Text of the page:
Guy Singh-Watson

Two new Lancashire cheeses

Over the years we’ve taken our time finding small-scale producers across the country who make exceptional organic food to complement our veg. Our cheese range is full of moreish hand-crafted cheeses from people who share our core values and who have honed their specialist skills and passion over the years.

New to join the range are two classically British cheeses from Leagram Dairy, run by the Kitching’s family. Their small organic dairy is set in the beautifully remote Trough of Bowland countryside, Lancashire. It’s a very traditional operation: their organic milk is all sourced from local cows, and the cheeses are lovingly made by hand with tools that are over 120 years old. Dipping the cheese in hot wax seals in the texture while the cheeses mature, before the team cut each wedge by hand.


The business was originally started and run by Bob Kitching, whose passion of the art form of making cheeses lead him to travel the country with his wife, reviving the wonders of British cheeses. He had a keen interest in the traditional methods of making cheese. Despite Bob’s passing in 2013 this small family business has continued to thrive, with his wife Christine and daughter Faye sharing their passion and knowledge and the family business being awarded gold medals at the British Cheese Awards and the International Cheese Awards.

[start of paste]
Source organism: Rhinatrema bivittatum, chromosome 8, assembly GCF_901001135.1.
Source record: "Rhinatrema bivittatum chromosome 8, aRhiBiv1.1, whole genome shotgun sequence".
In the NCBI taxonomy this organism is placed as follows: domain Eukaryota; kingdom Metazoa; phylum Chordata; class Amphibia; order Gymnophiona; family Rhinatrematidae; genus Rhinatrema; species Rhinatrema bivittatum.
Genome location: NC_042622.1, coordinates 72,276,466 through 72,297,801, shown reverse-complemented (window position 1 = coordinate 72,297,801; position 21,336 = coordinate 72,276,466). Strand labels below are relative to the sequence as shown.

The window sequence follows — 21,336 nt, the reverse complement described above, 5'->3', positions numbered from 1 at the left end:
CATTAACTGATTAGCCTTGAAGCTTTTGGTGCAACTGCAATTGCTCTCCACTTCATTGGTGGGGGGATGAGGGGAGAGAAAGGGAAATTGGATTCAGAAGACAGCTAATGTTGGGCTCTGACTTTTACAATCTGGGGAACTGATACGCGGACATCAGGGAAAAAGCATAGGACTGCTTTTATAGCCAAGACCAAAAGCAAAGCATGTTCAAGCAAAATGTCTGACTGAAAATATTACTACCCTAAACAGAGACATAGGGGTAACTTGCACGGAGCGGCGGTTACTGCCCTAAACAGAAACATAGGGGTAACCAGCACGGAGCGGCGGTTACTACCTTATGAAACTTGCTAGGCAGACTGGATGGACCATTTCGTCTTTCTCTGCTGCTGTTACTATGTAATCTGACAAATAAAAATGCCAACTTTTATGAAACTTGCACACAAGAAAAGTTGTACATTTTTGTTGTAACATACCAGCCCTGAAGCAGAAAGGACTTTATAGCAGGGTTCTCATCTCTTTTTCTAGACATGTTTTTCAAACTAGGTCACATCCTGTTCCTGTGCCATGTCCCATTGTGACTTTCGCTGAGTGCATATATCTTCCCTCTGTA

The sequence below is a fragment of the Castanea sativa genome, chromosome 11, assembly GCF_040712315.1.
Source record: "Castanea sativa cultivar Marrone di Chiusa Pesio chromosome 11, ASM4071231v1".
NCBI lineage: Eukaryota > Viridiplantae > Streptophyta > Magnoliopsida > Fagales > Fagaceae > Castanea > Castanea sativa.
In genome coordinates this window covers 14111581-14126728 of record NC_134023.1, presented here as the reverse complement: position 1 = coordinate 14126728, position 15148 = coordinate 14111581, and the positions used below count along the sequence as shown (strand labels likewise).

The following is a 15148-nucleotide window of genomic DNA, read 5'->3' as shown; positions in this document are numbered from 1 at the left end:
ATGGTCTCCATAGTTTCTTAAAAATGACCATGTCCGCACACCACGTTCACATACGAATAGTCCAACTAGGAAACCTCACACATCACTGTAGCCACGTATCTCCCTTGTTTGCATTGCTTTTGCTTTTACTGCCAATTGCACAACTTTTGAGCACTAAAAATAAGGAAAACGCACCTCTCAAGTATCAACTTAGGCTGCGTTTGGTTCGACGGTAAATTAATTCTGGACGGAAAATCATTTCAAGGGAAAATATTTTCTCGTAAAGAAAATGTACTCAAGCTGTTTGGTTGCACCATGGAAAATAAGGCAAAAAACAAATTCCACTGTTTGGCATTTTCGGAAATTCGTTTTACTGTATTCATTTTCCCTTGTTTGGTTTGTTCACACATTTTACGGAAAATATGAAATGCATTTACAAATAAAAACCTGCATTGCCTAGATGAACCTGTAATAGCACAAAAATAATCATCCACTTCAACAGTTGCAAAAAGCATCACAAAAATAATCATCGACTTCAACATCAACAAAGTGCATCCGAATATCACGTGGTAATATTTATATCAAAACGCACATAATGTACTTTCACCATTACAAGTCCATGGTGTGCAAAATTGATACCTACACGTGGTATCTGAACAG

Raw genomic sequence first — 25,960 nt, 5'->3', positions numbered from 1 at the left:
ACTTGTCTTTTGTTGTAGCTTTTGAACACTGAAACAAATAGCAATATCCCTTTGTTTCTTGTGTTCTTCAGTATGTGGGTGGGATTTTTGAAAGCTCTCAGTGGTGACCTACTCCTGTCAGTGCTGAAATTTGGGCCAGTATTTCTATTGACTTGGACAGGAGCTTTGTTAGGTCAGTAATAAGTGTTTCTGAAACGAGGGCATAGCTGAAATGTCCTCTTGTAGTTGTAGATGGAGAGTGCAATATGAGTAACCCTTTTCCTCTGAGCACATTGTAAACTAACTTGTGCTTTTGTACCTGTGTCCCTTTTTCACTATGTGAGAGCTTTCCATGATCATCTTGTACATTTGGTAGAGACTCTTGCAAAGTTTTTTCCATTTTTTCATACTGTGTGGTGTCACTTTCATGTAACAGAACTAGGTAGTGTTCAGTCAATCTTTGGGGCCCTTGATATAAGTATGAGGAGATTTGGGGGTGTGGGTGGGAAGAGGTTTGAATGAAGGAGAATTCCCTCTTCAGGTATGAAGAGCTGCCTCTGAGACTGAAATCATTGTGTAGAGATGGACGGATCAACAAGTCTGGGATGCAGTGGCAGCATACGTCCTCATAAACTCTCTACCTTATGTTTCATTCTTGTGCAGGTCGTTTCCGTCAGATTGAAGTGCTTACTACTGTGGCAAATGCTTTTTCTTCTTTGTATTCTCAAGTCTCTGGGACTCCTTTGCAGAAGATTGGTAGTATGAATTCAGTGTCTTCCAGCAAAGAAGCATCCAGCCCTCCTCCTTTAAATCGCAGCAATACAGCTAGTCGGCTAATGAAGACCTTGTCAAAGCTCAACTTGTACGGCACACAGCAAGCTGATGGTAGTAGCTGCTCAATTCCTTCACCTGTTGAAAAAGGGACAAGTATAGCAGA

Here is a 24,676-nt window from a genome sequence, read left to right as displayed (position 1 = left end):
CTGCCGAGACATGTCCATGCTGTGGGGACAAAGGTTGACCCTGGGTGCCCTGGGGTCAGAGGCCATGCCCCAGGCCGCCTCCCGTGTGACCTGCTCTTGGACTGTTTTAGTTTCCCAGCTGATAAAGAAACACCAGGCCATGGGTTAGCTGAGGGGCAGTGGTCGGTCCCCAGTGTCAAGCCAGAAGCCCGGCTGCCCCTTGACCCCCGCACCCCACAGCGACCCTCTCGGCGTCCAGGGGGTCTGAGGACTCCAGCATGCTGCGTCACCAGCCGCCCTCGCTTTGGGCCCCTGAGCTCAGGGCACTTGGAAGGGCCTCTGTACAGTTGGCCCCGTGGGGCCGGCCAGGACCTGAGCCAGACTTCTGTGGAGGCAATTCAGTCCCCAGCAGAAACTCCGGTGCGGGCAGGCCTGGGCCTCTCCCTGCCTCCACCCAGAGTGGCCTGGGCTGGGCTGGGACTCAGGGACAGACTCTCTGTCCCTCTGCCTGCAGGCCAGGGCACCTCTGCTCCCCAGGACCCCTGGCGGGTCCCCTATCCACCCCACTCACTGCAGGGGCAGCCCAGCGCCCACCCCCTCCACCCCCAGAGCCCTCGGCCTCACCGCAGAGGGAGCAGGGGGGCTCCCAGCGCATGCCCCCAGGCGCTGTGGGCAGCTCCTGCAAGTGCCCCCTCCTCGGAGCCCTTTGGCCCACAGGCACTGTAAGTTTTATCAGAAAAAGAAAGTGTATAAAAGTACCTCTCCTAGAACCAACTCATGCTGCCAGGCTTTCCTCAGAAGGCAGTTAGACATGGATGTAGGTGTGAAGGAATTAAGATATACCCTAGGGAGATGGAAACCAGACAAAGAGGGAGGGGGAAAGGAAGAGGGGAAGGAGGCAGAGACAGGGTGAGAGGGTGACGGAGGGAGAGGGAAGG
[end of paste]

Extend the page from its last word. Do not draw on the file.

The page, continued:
We’ve selected our two of our favourites: the Crumbly Lancashire for its creamy taste and crumbly texture, with a subtly sharp taste. It’s is a beautiful melter and so easy to eat. Tumble over fresh summer salads, or bubble into a decadent cauliflower cheese.

Next up is the Wensleydale which is a mild, delicately honeyed cheese. Pack this handsome white wedge into your picnic basket with some oatcakes and sweet chutney for a portable ploughman’s, or pair with apples on a summery cheeseboard.

Both cheeses are available to add to your order now.

 

Guy’s news: If polar bears could sue

Dewayne Johnson, a 46-year-old former groundskeeper suffering from non-Hodgkin lymphoma, was awarded $289m in damages from agrochemical giant Monsanto this month. A San Francisco court found Johnson’s terminal cancer was attributable to his use of glyphosate, the world’s ‘favourite herbicide’.